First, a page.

Japan Geoscience Union Meeting 2019

Presentation information

[J] Oral

S (Solid Earth Sciences ) » S-SS Seismology

[S-SS10] Seismicity

Tue. May 28, 2019 3:30 PM - 5:00 PM A10 (TOKYO BAY MAKUHARI HALL)

convener:Kei Katsumata(Institute of Seismology and Volcanology, Hokkaido University), Chairperson:Akio Katsumata(気象研究所地震津波研究部第一研究室), Yasushi Harada(東海大学)

3:30 PM - 3:45 PM

[SSS10-07] Seismicity in the matle wedge around Ogasawara Islands and Lesser Antilles

*Akio Katsumata1, Kenji Nakata1, Akio Kobayashi1, Fuyuki Hirose1, Takahito Nishimiya1 (1.Meteorological Research Institute, Japan Meteorological Agency)

Keywords:Ogasawara Islands, the Lesser Antilles, seismicity in the mantle wedge, onset of oceanic slab subduction

Nakata et al. (2018) deployed ocean bottom seismometers around Ogasawara Islands from July to October in 2015, and observed seismicity of the area. Double seismic zone and seismicity in the mantle wedge (green circles in the figure) were identified. Some hypocenters were distributed in the 20-50 km depth range inside the mantle wedge. These earthquakes are located beneath the Ogasawara Trough without forming any clusters. Ogasawara Trough is a forearc basin between the the current volcanic arc and the Ogasawara ridge.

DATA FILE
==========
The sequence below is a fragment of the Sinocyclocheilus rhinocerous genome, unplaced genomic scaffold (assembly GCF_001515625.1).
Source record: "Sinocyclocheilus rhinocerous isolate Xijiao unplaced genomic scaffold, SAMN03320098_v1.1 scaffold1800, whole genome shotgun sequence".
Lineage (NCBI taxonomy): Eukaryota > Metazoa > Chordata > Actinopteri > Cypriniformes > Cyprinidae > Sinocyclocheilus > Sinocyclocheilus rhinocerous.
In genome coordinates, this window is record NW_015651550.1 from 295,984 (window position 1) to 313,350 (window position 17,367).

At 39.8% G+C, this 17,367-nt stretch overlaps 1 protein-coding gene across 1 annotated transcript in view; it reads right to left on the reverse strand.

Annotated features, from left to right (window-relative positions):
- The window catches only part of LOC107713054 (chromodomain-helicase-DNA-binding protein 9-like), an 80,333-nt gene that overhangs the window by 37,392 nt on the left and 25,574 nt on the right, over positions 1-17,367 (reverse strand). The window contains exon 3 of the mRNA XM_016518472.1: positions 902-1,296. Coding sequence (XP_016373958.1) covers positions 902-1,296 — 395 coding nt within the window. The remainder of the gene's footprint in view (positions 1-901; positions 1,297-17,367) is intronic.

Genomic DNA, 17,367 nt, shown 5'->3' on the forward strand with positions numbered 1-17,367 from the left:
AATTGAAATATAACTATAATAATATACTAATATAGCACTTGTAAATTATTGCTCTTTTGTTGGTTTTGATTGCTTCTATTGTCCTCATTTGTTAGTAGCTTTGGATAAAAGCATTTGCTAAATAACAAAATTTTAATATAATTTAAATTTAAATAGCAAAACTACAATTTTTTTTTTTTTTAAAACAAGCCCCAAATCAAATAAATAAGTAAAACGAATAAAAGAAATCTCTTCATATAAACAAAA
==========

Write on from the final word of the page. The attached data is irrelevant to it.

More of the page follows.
Seismic activity is usually low in the mantle wedge in areas without complex plate interactions. However, seismicities in the mantle wedge have been reported for other regions. Uchida et al. (2010) found supraslab seismicity off Sanriku coast. Davey and Ristau (2011) reported seismicity observed in the mantle wedge beneath northeast New Zealand. Laigle et al. (2013) reported seismicity in the mantle wedge along the Lesser Antilles subduction zone. The seismicity in the mantle wedge beneath Lesser Antilles is distributed over trench-normal distance more than 50 km, which is wider than that seen in the figure.
Supraslab earthquakes offshore Sanriku (Uchida et al. 2010) are distributed mainly near the toe of the mantle wedge, and form clusters. Earthquakes in the mantle wedge beneath northeast New Zealand form clusters near the boundary of subducting slab. The seismicity around Ogasawara Islands looks like that of Lesser Antilles rather than those offshore Sanriku and beneath northeast New Zealand.
The tectonic features of the forearc basins in the Lesser Antilles and Ogasawara Island regions are similar. Ogasawara ridge was formed with volcanic activities in 41-48 Ma related to beginning of the Pacific plate subduction in this area (Ishizuka et al. 2006). The backarc and forearc basins of the Lesser Antilles were formed as a single structure, and the Lesser Antilles were formed by volcanic activities with dividing the single basin into the two (Aitken et al. 2011). The volcanic activity started at about 40 Ma (Briden et al. 1979) due to the rollback of the Atlantic oceanic slab subduction (Aitken et al. 2011). Both forearc basins around Ogasawara Islands and Lesser Antilles are related to beginning of oceanic slab subduction. The seismic activity in mantle wedge may be related to dehydration of minerals which were formed at the time of subduction onset.